Formlabs Expands Dental Offerings To SLS

By on September 22nd, 2021 in materials, news

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Sample dental 3D print made on the Form 3B 3D printer [Source: Formlabs]

Formlabs announced a series of dental 3D printing products, including one involving SLS.

Many people will know Formlabs as a resin 3D printer company, and indeed that is their flagship technology. The company began via Kickstarter many years ago with that 3D printing process and they’ve been improving their implementation until this day, with the latest release being the massive Form 3 device.

Along the way Formlabs has created a definite focus on the dental industry. Initially their products were general purpose, but by working with dental technicians, the company realized there were things that could be done to make their equipment more friendly to that industry.

Since that time we’ve seen several developments along that line. 3D printers have been certified for use in dental applications; new materials specifically designed for dental applications have been developed and released.

That theme continues today with several announcements from Formlabs.

First, they’ve gone back to their lab and redesigned the resin typically used for dental restorative model production so that it can be 3D printed at twice the normal speed. This is significant, as it will allow for more throughput through each Formlabs device.

Holding a sample dental 3D print made on the Form 3B 3D printer [Source: Formlabs]

The second improvement is a validation performed by 3Shape, a manufacturer of dental 3D scanning equipment and software used by many dental operations. The certification demonstrates that dental production using certain Formlabs devices does meet their standard.

Let’s put that together: machines AND materials are certified by a leading dental provider. If that doesn’t open up more doors into the dental industry for Formlabs, I don’t know what will.

Oh, you’re wondering which equipment was certified?

The certifications cover the Form 3B and Form 3BL, the two dental-optimized versions of the popular Form 3.

And the Fuse 1.

Hold on, the Fuse 1 is Formlabs’ polymer powder SLS 3D printer. It’s not a resin device — how could this be used for dental production? Up to now the Fuse 1 has been used to produce mechanical parts in two flavors of nylon material.

It turns out you can use SLS to produce dental appliances. But why do this? Are the Form 3 options insufficient? There is a good reason for this, as Formlabs explains:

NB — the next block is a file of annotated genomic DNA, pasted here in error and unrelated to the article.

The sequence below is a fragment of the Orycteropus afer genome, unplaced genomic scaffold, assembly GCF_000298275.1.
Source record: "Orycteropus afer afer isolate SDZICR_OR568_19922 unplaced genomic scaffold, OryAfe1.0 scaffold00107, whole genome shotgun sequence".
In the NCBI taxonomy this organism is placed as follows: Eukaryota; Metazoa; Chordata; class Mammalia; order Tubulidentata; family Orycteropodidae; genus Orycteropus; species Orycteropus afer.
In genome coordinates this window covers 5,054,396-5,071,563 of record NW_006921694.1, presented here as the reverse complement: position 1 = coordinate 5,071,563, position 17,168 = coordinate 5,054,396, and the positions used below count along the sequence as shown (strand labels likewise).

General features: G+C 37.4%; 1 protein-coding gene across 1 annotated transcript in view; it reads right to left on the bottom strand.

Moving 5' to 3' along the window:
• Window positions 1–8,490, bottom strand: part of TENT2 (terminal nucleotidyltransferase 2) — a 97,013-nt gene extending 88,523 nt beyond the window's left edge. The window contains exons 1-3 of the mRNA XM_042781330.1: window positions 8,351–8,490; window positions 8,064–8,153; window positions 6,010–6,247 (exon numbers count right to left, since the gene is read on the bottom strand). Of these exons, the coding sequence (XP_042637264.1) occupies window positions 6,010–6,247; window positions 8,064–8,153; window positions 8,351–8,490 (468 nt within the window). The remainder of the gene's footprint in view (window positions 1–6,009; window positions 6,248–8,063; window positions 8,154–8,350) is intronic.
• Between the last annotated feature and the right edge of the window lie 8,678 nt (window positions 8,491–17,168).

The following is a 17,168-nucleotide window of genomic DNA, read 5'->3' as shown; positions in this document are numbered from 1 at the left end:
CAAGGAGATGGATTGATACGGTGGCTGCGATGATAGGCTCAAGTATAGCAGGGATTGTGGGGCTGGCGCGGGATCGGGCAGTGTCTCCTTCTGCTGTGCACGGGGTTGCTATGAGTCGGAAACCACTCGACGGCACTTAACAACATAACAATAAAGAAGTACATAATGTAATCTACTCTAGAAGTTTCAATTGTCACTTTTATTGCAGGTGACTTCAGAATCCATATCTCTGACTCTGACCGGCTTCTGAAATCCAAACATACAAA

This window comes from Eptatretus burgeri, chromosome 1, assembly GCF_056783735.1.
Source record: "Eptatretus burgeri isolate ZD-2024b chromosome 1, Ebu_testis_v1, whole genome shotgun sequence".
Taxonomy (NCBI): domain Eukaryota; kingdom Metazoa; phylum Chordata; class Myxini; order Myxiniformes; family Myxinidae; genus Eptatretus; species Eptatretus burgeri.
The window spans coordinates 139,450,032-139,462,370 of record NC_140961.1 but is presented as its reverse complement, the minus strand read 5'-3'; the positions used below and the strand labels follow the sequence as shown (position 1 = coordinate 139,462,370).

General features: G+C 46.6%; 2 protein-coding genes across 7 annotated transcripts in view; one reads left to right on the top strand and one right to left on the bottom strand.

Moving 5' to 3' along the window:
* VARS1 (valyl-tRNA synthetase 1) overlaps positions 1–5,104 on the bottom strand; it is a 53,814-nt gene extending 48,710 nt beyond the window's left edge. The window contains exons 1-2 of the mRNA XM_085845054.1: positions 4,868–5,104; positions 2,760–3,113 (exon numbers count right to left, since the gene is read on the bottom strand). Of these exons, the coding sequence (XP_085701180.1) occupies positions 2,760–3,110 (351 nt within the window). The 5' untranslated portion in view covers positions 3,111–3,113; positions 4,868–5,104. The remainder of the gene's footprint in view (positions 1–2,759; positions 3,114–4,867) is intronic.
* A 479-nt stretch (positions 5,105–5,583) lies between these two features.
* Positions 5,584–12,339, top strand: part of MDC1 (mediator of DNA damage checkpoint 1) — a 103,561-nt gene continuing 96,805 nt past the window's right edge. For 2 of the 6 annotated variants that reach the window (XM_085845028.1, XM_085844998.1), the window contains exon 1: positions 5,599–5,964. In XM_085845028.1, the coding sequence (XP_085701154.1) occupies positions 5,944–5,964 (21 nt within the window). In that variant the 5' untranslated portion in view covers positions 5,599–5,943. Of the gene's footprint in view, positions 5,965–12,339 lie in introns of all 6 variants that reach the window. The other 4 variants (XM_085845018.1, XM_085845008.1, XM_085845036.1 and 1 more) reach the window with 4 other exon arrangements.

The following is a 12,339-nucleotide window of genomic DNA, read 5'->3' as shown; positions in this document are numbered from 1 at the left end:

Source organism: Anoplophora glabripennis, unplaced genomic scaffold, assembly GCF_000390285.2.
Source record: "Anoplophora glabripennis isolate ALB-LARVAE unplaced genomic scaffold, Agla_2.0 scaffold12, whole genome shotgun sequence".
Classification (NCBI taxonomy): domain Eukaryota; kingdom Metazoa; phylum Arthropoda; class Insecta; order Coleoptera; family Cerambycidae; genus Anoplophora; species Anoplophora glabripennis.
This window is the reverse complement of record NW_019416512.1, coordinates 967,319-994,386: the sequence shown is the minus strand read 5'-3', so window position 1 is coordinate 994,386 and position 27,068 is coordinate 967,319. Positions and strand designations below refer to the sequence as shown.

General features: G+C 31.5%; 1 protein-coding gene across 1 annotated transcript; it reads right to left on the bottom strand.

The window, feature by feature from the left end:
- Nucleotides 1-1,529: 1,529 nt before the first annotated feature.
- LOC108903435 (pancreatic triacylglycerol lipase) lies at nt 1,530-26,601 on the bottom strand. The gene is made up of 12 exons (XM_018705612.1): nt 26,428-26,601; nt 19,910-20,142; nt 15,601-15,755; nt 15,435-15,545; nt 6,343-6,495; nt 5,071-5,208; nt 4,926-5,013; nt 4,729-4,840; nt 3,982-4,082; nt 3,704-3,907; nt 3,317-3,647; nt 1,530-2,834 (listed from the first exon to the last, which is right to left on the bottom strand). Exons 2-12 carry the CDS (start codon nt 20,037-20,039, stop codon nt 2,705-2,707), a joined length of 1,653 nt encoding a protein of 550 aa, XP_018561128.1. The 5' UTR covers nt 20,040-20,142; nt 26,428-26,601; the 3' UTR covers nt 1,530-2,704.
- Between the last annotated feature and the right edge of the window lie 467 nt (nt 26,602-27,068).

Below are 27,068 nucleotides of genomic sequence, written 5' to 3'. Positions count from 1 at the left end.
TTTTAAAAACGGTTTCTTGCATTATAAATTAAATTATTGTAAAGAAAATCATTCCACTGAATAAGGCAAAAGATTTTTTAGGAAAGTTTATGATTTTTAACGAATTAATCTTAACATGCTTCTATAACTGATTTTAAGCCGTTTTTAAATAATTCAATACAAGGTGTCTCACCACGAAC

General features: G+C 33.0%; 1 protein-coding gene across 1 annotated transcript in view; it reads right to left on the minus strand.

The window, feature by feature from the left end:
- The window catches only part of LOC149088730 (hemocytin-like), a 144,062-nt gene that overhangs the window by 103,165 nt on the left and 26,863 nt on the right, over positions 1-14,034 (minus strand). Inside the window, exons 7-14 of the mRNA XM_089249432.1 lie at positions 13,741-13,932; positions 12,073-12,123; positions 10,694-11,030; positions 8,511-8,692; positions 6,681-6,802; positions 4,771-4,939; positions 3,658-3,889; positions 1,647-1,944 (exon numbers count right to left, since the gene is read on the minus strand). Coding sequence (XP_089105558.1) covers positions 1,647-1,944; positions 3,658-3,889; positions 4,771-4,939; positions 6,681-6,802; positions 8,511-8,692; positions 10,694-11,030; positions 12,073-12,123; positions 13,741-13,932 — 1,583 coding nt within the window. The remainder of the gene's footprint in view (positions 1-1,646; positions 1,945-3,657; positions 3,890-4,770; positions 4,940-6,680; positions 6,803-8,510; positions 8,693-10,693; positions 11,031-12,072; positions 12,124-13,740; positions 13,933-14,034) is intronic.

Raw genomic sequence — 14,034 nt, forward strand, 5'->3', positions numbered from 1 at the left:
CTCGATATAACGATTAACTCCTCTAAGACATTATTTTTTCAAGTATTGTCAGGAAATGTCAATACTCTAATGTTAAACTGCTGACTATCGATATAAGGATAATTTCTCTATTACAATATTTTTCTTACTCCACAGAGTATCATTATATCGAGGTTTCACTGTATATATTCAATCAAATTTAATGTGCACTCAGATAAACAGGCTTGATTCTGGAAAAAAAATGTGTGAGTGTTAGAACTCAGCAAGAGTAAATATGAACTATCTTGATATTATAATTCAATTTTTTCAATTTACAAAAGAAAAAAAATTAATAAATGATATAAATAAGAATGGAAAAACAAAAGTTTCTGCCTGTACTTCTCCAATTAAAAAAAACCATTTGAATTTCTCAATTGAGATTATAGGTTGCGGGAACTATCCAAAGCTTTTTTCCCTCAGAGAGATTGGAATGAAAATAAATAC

“The Fuse 1 reduces costs and labor by enabling large dental manufacturers to produce more than 150 dental models for clear aligners in a single print. Compared to other SLS 3D printers, the Fuse 1 offers amore accessible price and easier workflow while delivering high quality parts. When compared to already-affordable SLA costs, the Fuse 1 enables laboratories and clear aligner manufacturers to reduce the cost per part by 50 percent, while simultaneously increasing production volume. This enables more efficient model production.”

Now that’s attractive, if you happen to be a dental laboratory looking for a way to increase throughput. Previous options from Formlabs would have been to simply purchase more and more Form devices, but with the Fuse 1 a lab could, with a single device, vastly increase throughput. And do so at a reduced price, too.

One item not announced by Formlabs is an associated dental material in powder form for the Fuse 1. Current materials for the Fuse 1 from Formlabs include PA11 and PA12 powders, typically used for mechanical part projects. It’s unclear whether Formlabs will announce a new dedicated dental powder, or whether the existing materials are sufficient.

Given Formlabs’ penchant for making new materials, I wouldn’t be surprised if they do announce a new powder material or two in coming months.

Via Formlabs

By Kerry Stevenson

Kerry Stevenson, aka "General Fabb" has written over 8,000 stories on 3D printing at Fabbaloo since he launched the venture in 2007, with an intention to promote and grow the incredible technology of 3D printing across the world. So far, it seems to be working!

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